Join the crowd! Bunkey noticed a patch of browning grass in June but didn’t think much about it. That is until the patch started to get bigger and seemed headed toward his garden. By that time the crows were busy digging for lunch during the day and the skunks at night. Now what?
The life cycle of the Japanese beetle is: egg, grub and june bug. In June, the grub turns into a pupa. It pops out of the soil as a june bug in late June or early July to mate, lay eggs and bug the heck out of us. The females only live for a few weeks, feeding on trees, shrubs and roses in the morning and returning to the turf in late afternoon to lay more eggs. The eggs hatch in July and grubs are almost fully grown by late August. They burrow deep into the soil for the winter then start to move back up in the spring as the soil warms up. Their favorite turf is slightly moist with plenty of organic matter and tender grasses. That being said they can survive in almost any soil.
Almost any insecticide you put on the soil is highly toxic to bees, birds and fish. They shouldn’t be used nearer than 100 yards from a lake. Two exceptions are GrubEX and Mach2. They both have low toxicity to birds and fish but don’t use this after Aug. 15. A problem arises if we have a lot of rain as it can reduce the toxicity below effective concentration. Some of the insecticides have short residual effects so you will have to reapply them. You will need to treat your lawn every year for the next three years to get rid of all the grubs.
Several years ago, nematodes were suggested as a nonchemical control of grubs. At that time the entomologist at the University of Minnesota told us that they didn’t work in Minnesota. That seems to have changed as local gardeners have used them with good results. This is worth a try if, like Bunkey, you don’t want to kill your bees, birds and fish. The package suggests they may be effective against the iris borer. Worth trying. Iris borer shows up about this time of year as brown streaks in the iris leaves. The borer spends the winter in the soil, hatching to a moth in the spring. She lays eggs, then the larvae start at the top of a leaf and eat their way down to the rhizome. This can lead to a rotting rhizome that stinks just like rotting potatoes, really yucky.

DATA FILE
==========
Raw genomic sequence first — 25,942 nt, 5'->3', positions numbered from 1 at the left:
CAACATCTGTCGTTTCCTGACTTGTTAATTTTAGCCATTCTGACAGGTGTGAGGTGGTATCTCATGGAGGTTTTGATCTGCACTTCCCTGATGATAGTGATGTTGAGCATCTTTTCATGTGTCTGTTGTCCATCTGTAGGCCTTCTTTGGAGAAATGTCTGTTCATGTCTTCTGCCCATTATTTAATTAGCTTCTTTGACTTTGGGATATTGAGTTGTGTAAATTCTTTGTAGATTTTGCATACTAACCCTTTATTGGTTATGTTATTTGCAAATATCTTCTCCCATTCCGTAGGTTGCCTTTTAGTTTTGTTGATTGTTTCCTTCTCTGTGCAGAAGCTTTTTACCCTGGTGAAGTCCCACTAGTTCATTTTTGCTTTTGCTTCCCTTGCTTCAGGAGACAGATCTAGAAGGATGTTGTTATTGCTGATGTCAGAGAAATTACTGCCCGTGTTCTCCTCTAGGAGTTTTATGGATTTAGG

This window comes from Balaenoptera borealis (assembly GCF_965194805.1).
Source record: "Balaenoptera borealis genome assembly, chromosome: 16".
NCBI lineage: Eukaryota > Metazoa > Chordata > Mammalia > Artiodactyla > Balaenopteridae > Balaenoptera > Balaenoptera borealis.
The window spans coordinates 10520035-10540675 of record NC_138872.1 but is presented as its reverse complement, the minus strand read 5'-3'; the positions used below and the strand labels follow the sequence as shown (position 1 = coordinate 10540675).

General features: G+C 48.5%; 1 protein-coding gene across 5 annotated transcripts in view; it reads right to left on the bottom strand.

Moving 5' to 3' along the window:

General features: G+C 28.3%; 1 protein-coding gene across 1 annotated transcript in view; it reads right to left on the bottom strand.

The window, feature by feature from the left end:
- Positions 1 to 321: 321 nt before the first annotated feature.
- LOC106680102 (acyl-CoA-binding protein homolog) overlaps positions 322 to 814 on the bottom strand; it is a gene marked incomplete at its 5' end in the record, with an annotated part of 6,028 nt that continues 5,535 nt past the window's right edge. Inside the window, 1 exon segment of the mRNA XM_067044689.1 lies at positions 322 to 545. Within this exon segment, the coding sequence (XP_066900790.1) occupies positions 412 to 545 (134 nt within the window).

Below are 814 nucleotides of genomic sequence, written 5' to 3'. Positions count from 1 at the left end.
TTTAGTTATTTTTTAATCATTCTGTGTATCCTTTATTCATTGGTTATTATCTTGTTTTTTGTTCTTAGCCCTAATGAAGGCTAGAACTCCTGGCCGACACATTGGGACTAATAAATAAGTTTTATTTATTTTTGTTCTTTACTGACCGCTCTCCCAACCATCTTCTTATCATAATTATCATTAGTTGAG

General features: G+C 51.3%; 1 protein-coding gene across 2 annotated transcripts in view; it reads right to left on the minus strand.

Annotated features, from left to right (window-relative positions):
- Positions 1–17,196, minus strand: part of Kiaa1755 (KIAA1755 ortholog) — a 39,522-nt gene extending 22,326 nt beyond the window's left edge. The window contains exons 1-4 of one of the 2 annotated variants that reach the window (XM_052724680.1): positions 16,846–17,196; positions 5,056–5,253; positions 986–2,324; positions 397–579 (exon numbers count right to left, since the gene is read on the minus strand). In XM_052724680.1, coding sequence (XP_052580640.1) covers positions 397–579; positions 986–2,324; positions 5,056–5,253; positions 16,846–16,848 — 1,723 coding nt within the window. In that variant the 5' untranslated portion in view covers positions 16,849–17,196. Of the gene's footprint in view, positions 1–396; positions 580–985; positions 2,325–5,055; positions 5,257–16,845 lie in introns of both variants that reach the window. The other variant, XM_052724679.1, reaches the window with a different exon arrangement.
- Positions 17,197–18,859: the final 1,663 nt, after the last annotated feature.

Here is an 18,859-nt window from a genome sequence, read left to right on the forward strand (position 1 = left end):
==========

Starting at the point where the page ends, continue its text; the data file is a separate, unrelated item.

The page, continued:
If you have had this problem, cutting down the leaves in the late fall and removing them from the garden will help at least reduce the problem.
Next month is the time to thin your iris and lilies. Discard any part of the rhizome that doesn’t have a fan of leaves on it. Hill up the soil and replant with the toes facing out of the soil as they grow.
With lilies, only replant if they are really crowded. The small bulbs can be planted in a row where they won’t be disturbed for several years. Don’t forget to mark what color each row is. When they get big enough you can either share them or replant in your own garden. This trick keeps you from having the babies popping up in places you don’t especially want lilies.
Let’s hope the downpours at least slow down so we can murder some grubs effectively.
Bev Johnson is a Master Gardener with the University of Minnesota Extension. Her column appears in the Weekend Edition.